Both Virgin and O2 provide certain wholesale services to other mobile network operators in the UK, as well as retail services to consumers. The CMA was clear at the outset of its in-depth inquiry that it was not concerned about overlapping retail services such as mobile, due to the small size of Virgin Mobile. It has therefore focused on whether the merger could lead to reduced competition in wholesale services as part of this review.
Virgin provides wholesale leased lines to mobile telecommunications companies, such as Vodafone and Three, which they use to connect key parts of their network. This is often referred to in the industry as ‘backhaul’. Similarly, O2 offers mobile operators such as Sky and Lycamobile, which do not have their own mobile network, use of the O2 network to provide their customers with mobile phone services.
The CMA was initially concerned that, following the merger, Virgin and O2 could raise prices or reduce the quality of these wholesale services, or withdraw them altogether. If this were to happen, the quality of these other companies’ mobile services could suffer and – if wholesale price increases were passed on by these companies to their customers – their retail prices could go up. This might make Virgin and O2’s own mobile service comparatively more attractive to retail customers, but would ultimately lead to a worse deal for UK consumers.
These concerns led to the merger being referred to a group of independent CMA Panel members for an in-depth Phase 2 investigation.
Having examined the evidence, the CMA inquiry group has now provisionally concluded that the deal is unlikely to lead to any substantial lessening of competition in relation to the supply of wholesale services for several reasons:
- Backhaul costs are only a relatively small element of rival mobile companies’ overall costs, so it is unlikely that Virgin would be able to raise backhaul costs in a way that would lead to higher charges for consumers.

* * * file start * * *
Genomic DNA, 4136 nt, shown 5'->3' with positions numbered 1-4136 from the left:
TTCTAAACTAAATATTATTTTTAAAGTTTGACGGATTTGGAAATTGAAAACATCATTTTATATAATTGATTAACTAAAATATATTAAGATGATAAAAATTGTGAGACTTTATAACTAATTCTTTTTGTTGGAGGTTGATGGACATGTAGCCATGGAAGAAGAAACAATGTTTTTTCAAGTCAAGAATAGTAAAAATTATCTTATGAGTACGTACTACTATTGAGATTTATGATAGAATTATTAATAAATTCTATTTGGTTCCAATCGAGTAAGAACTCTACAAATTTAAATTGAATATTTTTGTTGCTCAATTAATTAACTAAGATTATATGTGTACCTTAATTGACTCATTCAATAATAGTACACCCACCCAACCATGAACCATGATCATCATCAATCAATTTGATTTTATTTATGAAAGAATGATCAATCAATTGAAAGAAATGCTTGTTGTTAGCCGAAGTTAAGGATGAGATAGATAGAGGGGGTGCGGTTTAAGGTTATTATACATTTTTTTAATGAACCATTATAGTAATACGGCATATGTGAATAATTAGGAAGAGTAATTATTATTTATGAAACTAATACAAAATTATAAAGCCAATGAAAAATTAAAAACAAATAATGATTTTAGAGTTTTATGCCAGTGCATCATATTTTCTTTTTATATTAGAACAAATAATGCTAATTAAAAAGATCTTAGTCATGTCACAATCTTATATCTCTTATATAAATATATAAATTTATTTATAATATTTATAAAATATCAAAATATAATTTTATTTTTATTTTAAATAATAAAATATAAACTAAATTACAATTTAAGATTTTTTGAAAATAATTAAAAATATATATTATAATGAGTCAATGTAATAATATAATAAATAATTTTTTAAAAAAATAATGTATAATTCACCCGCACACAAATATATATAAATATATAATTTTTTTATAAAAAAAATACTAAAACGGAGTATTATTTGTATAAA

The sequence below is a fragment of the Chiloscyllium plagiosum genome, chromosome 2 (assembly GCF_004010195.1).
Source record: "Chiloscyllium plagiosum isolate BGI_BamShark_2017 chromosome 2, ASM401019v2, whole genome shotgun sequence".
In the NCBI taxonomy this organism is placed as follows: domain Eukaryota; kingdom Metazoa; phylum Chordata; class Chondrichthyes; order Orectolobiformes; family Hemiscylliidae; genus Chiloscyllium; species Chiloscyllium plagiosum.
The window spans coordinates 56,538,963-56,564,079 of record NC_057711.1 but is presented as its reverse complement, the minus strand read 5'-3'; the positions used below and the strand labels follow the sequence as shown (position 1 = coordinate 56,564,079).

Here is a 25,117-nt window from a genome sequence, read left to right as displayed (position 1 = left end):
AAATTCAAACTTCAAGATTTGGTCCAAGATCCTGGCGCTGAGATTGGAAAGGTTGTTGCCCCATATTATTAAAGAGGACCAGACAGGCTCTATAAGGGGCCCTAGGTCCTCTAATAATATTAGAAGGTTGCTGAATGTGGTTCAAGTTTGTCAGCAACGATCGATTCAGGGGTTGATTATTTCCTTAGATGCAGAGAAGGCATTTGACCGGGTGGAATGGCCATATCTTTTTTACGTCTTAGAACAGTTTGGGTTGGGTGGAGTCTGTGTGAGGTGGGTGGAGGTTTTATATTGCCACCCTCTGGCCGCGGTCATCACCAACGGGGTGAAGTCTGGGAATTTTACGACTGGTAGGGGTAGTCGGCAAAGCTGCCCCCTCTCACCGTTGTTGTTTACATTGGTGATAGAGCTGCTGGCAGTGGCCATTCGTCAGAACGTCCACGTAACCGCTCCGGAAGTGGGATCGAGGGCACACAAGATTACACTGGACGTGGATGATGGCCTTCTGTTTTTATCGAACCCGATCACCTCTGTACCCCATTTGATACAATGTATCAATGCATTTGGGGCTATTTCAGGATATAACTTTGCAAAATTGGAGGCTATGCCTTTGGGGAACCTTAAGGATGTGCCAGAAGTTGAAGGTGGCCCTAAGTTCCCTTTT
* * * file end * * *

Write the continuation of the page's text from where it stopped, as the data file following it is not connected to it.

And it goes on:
- There are other players in the market offering the same leased-line services, including BT Openreach – which has a much greater geographical reach than Virgin – and other smaller providers. This means the merged company will still need to maintain the competitiveness of its service or risk losing wholesale custom.
- As with leased-line services, there are a number of other companies that provide mobile networks for telecoms firms to use, meaning O2 will need to keep its service competitive with its wholesale rivals in order to maintain this business.
Martin Coleman, CMA Panel Inquiry Chair, said: “Given the impact this deal could have in the UK, we needed to scrutinise this merger closely. A thorough analysis of the evidence gathered during our phase 2 investigation has shown that the deal is unlikely to lead to higher prices or a reduced quality of mobile services – meaning customers should continue to benefit from strong competition.”
A spokesperson for Liberty Global, owner of Virgin, and Telefónica, owner of O2, said: “Liberty Global and Telefónica note the CMA’s publication of its provisional findings as part of its review into the proposed merger of their UK businesses. We continue to work constructively with the CMA to achieve a positive outcome and continue to expect closing around the middle of this year.”